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About the Book

Around the year 1885, Alfred Barnard was secretary of Harper's Weekly Gazette, a journal which featured facets of the wine and spirit trade. In order to provide his readers with the history and detailed descriptions of the whisky-making process, Barnard was determined to visit all the distilleries in Scotland, England and Ireland. The results of his tour were written up in Harper's Weekly Gazette, and then published in this book, which includes entries on names which still inspire the whisky connoisseur to this day – Bowmore, Glenlivet, Highland Park, Macallan and Talisker – as well as others which, though popular at the end of the nineteenth century, have not stood the test of time. 

The appeal of Barnard's book lies not only in his descriptions of the technical properties of each distillery, comparing equipment and differences in the distillation procedure, but also in the colourful descriptions of his journeys. Filled with historical references and anecdotes as well as details of how Barnard and his companions actually got to distilleries in some of the remotest parts of Britain, the book is also a lively picture of life and travel in the Victorian age.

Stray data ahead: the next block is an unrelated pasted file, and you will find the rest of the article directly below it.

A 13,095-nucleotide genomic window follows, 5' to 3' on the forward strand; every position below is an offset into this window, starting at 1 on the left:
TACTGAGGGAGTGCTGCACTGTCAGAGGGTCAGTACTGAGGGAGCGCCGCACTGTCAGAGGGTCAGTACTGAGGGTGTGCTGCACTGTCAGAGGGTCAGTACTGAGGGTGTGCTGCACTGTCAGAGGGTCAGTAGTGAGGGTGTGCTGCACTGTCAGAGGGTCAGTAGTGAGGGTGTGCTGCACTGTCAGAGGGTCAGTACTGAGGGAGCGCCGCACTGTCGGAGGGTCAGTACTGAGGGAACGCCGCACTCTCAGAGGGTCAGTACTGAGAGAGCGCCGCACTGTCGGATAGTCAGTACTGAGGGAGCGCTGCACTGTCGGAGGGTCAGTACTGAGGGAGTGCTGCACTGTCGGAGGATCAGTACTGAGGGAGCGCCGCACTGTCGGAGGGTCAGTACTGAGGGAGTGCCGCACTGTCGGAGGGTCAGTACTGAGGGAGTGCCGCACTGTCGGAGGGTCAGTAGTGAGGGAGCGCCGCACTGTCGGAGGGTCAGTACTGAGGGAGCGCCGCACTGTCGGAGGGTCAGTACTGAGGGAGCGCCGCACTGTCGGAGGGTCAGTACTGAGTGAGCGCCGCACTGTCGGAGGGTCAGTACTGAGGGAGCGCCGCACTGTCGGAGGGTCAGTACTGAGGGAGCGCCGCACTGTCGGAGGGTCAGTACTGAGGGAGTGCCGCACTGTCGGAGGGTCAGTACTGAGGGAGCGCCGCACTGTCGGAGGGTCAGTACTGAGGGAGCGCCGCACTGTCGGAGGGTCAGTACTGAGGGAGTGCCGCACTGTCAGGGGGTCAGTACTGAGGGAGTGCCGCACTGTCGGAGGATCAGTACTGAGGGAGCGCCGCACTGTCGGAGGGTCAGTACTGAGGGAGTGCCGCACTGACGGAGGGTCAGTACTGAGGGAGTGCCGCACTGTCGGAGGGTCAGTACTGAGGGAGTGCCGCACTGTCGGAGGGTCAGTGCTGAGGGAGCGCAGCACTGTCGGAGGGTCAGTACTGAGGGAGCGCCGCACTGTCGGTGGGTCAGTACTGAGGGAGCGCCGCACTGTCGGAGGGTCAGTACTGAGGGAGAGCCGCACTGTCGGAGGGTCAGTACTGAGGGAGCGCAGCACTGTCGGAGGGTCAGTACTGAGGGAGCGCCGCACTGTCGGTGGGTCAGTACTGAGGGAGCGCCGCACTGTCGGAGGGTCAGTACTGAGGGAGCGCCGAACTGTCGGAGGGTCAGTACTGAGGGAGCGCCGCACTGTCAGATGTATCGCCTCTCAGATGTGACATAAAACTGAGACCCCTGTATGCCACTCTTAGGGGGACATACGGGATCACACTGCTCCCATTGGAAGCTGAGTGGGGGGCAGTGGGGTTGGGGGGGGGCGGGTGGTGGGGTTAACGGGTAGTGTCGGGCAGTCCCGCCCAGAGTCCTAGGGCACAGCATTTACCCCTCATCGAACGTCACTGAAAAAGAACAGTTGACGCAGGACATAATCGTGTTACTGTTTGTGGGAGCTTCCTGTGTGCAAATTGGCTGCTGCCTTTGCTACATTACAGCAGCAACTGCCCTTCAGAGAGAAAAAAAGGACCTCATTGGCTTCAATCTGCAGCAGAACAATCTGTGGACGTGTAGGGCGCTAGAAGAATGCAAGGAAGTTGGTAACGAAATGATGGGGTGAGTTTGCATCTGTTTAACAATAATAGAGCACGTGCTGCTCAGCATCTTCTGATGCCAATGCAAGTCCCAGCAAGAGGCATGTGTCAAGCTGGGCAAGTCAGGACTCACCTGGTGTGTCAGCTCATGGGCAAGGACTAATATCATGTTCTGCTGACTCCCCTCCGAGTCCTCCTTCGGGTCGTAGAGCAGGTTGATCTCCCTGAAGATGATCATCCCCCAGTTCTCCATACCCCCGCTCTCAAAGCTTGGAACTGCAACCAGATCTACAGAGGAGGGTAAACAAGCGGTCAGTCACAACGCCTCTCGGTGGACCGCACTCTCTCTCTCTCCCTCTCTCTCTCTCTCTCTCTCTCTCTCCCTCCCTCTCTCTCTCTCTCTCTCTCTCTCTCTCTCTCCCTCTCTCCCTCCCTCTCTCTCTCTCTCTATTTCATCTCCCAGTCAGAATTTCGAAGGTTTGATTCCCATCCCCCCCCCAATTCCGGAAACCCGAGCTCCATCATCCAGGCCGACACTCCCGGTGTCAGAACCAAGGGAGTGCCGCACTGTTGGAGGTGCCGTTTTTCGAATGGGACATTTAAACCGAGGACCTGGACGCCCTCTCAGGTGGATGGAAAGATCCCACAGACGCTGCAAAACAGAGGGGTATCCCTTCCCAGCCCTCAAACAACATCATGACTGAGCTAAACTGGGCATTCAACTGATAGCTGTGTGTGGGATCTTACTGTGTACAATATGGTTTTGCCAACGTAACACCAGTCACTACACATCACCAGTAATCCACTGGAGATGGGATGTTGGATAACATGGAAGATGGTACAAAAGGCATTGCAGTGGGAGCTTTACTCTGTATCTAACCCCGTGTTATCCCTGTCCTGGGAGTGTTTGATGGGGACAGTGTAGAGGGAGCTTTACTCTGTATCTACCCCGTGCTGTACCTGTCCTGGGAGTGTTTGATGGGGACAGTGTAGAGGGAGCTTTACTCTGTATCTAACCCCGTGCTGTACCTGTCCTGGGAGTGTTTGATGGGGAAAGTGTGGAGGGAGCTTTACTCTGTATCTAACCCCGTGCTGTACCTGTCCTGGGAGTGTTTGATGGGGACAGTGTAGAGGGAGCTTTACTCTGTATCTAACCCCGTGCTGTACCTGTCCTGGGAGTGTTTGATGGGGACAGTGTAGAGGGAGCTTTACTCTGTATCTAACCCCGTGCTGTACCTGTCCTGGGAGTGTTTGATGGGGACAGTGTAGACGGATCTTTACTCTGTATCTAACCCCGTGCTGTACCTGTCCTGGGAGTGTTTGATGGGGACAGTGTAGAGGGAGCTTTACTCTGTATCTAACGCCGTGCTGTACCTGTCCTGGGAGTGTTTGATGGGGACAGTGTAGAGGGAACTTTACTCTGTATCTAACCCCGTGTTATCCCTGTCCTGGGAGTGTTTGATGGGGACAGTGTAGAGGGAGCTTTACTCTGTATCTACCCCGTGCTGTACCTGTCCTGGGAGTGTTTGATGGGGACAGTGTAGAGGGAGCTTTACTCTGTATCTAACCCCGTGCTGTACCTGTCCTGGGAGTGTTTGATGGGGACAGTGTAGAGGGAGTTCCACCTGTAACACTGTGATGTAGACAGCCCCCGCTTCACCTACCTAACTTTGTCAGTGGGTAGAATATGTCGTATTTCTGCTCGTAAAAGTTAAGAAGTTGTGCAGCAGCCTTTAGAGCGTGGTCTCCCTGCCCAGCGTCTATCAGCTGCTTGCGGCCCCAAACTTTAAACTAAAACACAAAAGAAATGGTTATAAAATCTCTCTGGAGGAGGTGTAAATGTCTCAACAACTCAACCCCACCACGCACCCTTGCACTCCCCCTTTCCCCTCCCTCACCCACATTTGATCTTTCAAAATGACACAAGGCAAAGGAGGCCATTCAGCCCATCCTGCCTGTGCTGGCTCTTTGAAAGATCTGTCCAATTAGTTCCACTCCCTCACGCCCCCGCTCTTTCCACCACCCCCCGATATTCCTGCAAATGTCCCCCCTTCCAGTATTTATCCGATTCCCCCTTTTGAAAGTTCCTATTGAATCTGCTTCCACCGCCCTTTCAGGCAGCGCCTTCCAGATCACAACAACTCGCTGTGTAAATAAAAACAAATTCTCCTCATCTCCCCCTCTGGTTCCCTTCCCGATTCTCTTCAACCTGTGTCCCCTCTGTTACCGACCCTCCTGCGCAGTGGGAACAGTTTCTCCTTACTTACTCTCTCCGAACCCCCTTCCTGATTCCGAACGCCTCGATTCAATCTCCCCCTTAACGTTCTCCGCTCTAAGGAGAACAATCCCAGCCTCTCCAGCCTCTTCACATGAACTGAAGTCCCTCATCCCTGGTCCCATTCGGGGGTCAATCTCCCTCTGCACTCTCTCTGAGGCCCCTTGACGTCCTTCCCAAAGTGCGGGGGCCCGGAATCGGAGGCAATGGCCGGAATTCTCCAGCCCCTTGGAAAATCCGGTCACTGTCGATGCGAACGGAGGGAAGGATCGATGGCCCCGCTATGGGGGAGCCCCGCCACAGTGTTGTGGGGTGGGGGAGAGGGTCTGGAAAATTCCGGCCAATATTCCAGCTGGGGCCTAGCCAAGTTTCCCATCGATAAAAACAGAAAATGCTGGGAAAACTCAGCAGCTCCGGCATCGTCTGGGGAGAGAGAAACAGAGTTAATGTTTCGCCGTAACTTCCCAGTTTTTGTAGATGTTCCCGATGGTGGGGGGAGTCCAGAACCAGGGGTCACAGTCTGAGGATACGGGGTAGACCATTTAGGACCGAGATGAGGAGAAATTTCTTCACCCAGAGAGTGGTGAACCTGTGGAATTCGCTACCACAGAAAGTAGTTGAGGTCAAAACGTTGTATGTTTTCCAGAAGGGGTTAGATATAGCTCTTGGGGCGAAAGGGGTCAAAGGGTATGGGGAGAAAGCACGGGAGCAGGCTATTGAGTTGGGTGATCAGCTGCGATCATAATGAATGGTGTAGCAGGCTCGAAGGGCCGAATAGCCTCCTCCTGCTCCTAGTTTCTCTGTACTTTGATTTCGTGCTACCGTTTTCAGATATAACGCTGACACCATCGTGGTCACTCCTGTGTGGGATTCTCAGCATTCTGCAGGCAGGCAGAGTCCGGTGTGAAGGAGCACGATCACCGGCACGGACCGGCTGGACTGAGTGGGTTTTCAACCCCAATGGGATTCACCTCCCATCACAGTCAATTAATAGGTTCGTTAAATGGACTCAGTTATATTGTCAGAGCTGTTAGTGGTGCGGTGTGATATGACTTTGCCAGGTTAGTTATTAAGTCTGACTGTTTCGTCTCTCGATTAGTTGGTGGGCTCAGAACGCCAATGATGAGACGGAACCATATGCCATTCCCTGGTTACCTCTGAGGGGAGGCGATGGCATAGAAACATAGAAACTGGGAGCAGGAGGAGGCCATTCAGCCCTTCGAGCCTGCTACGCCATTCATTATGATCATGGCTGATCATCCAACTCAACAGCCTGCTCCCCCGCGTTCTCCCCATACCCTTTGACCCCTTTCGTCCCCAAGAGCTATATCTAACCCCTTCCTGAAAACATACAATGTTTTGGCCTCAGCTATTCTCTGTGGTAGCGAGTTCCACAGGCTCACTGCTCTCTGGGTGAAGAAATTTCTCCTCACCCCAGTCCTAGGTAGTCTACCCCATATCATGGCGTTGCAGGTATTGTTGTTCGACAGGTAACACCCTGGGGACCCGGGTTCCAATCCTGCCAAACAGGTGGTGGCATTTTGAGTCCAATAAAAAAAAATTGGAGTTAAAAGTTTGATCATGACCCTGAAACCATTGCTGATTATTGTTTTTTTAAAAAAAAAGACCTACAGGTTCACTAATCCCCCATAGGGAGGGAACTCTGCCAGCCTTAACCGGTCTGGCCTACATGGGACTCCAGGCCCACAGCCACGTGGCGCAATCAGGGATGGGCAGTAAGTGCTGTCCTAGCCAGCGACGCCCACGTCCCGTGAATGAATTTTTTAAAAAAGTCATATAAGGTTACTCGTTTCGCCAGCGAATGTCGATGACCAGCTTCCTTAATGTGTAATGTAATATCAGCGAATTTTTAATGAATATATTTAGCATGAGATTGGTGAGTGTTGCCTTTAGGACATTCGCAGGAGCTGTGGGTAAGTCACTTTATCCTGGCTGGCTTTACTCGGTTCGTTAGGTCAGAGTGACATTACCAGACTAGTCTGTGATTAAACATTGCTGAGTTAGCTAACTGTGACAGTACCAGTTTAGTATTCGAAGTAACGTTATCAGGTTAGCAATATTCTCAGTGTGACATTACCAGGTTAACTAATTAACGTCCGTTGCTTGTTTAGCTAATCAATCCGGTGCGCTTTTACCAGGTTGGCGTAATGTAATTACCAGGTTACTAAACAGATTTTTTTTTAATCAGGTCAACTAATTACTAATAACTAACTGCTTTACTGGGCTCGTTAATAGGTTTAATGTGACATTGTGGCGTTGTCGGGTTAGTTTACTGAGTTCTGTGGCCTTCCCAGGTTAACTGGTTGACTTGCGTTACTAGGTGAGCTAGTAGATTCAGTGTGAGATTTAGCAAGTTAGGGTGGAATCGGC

This facsimile edition is a valuable companion to all those with an interest in Scotland's national drink, and is superbly illustrated with over 200 engravings which show both the distilleries themselves as well as key parts of the distillation process. 

Includes five additional publications by Alfred Barnard, as well as entries on distilleries which still inspire the whisky connoisseur today, including Bowmore, Glenlivet, Highland Park, Macallan and Talisker.

The Author

Alfred Barnard

Alfred Barnard was born in 1835. He was appointed as secretary of Harpers Weekly Gazette around 1885.

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